“I can tell you in my own experience that there are hundreds and hundreds of abuse cases that have occurred within the Protestant context,” said Tchividjian, a Liberty University law professor and founder of Godly Response to Abuse in the Christian Environment, a non-profit organization working to identify and prevent sexual abuse of children in church settings.
“The absolute tragedy is that not only do churches fail to protect children. It’s the dismal responses. All too often a congregation’s response is to protect itself,” Tchividjian said. “We love redemption stories. All the offender has to do is cry and express his or her sorrow, and pretty soon they’re surrounded by rejoicing. They may even make the victim feel he or she was to blame.”
Tchividjian said one-fourth of females and one-sixth of males have experienced sexual abuse by the time they turn 18. “That may not all have happened in a church setting,” he said, “but most pastors are absolutely ill-equipped to understand this issue.”
While much concern about sexual abuse of children has focused on the Catholic church, Tchividjian said the situation within Protestant congregations remains a hidden crisis. “When things surfaced within the Catholic church, a lot of people in the Protestant world reacted with shock and pointing of their fingers at the Catholics,” he said. “Their reaction was not to take a step back to evaluate sexual abuse in their own denominations.”
Tchividjian said his organization seeks to educate the Protestant community regarding how sexual predators “think and act,” providing expert assistance to congregations grappling with abuse and, in some instances, investigating allegations of wrongdoing.
“As Christians, we believe in a Gospel that is about a God sacrificing himself in order to preserve and protect individuals. When it comes to child sexual abuse, too many churches and Christian organizations prefer to sacrifice individuals in order to protect themselves. We end up living out the very antithesis of the Gospel that we preach. The consequences are devastating.”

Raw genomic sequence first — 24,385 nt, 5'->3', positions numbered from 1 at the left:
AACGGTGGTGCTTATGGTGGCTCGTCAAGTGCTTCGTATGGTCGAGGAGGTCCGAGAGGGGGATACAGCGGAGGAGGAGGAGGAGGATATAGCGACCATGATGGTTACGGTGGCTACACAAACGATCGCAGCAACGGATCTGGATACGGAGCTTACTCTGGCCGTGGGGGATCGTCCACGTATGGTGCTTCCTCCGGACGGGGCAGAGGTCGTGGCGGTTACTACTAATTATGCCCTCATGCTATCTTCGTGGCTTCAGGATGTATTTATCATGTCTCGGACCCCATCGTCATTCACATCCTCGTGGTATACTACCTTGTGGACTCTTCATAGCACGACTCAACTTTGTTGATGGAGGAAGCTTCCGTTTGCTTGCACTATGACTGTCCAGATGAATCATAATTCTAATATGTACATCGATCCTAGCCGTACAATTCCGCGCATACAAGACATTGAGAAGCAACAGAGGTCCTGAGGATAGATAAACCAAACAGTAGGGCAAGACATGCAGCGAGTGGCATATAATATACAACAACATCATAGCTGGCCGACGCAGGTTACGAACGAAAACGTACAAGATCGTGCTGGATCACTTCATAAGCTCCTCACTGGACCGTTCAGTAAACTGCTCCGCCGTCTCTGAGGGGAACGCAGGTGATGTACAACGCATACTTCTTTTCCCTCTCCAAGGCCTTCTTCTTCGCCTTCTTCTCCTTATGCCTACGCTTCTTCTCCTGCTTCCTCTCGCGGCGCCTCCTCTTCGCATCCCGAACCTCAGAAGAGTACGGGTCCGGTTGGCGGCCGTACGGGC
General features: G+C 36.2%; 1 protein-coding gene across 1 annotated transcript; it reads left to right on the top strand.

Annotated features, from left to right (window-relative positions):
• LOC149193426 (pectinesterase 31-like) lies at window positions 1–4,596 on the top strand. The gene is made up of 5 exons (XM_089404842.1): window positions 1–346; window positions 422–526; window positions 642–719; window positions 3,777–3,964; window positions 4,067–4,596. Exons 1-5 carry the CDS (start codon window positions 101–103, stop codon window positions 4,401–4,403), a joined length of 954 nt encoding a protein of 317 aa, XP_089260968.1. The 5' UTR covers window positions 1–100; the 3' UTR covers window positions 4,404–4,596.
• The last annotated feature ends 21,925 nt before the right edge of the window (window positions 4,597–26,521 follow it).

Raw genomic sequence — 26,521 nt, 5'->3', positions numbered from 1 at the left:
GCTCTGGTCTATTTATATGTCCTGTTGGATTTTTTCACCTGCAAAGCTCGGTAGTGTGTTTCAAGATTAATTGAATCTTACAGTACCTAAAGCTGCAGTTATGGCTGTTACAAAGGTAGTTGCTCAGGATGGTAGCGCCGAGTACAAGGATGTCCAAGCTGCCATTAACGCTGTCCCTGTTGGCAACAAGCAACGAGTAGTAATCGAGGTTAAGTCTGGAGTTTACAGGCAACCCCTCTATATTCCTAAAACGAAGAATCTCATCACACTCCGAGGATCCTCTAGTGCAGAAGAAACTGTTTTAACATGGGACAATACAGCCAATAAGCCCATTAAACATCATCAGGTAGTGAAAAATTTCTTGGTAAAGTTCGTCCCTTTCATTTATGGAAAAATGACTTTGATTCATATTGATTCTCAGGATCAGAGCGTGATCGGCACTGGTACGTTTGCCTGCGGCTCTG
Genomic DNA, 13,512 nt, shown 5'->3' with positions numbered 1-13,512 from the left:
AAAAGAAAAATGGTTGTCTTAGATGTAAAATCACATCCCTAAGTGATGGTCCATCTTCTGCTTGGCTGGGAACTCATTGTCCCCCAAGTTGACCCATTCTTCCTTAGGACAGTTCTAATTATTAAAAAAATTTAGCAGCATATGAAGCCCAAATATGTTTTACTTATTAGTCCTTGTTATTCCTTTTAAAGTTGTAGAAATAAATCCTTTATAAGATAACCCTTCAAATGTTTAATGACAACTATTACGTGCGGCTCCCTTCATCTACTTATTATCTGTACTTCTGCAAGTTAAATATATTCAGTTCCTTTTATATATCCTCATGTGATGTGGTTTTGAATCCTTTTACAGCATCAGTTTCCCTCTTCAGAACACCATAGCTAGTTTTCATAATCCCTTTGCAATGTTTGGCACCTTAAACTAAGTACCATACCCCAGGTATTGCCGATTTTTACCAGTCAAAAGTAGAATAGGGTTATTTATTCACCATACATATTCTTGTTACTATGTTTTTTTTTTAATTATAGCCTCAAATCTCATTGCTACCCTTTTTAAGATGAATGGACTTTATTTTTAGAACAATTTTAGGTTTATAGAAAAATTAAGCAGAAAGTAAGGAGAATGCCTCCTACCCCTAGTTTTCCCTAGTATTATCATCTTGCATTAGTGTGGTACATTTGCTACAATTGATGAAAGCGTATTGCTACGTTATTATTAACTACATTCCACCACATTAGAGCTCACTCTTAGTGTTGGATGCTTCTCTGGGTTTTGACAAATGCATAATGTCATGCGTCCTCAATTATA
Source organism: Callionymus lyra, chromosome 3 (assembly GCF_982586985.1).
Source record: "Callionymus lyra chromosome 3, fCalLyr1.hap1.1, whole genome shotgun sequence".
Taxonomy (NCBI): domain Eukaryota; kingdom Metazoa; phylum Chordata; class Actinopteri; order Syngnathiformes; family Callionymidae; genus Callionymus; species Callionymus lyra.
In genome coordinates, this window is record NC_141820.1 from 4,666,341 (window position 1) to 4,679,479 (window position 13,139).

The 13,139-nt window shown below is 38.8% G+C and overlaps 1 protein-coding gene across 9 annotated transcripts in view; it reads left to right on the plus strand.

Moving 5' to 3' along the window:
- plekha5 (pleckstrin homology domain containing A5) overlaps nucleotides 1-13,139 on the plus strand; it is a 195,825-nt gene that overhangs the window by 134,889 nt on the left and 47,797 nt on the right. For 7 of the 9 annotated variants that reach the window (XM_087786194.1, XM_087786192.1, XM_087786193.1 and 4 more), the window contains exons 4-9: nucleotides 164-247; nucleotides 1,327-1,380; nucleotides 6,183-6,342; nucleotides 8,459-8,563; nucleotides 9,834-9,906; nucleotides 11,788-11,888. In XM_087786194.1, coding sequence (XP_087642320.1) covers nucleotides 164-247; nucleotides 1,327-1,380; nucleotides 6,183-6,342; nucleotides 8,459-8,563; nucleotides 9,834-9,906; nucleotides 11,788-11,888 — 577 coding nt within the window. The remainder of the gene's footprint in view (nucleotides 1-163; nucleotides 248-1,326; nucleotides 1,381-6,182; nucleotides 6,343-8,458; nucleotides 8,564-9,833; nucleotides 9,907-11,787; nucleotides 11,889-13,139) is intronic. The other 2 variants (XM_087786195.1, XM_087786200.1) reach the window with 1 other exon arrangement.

Manatee, FL – Secretary of the Department of Children and Families Mike Carroll said “systemic issues” led to the death of Janiya Thomas and the department must learn from it.
Janiya Thomas’ body was found stuffed in a freezer Oct. 18 after her mother, Keishanna Thomas, refused to discuss her whereabouts.
Janiya was discovered missing after deputies came to remove her five “This is a case of chronic neglect over time,” Carroll said. “We were evaluating what was happening at that moment instead of asking: ‘Why is this the 10th time we’ve been out here?”
The Department of Children and Families, the Manatee County Sheriff’s Office and the Safe Children Coalition all agreed to close the case on Keishanna Thomas after she became uncooperative with child protective workers in May 2014, according to a DCF report.
At the time, Thomas had been accused of abusing her children 11 times and her oldest child, now 15, had been removed from her care when she was 4 years old with 22 body scars Thomas could not explain. The child, who said the scars had come from beatings, was eventually returned to Thomas.
In May 2014, a complaint said the same child was coming to school with a strong body odor and the school had to provide her with deodorant. The report also said the girl had an infection since January and, in one incident, had slipped and hit her head at school.
After officials made numerous attempts to contact Keishanna Thomas, she eventually told them to just put the child on the bus. The child was taken to the hospital and Thomas eventually picked her up.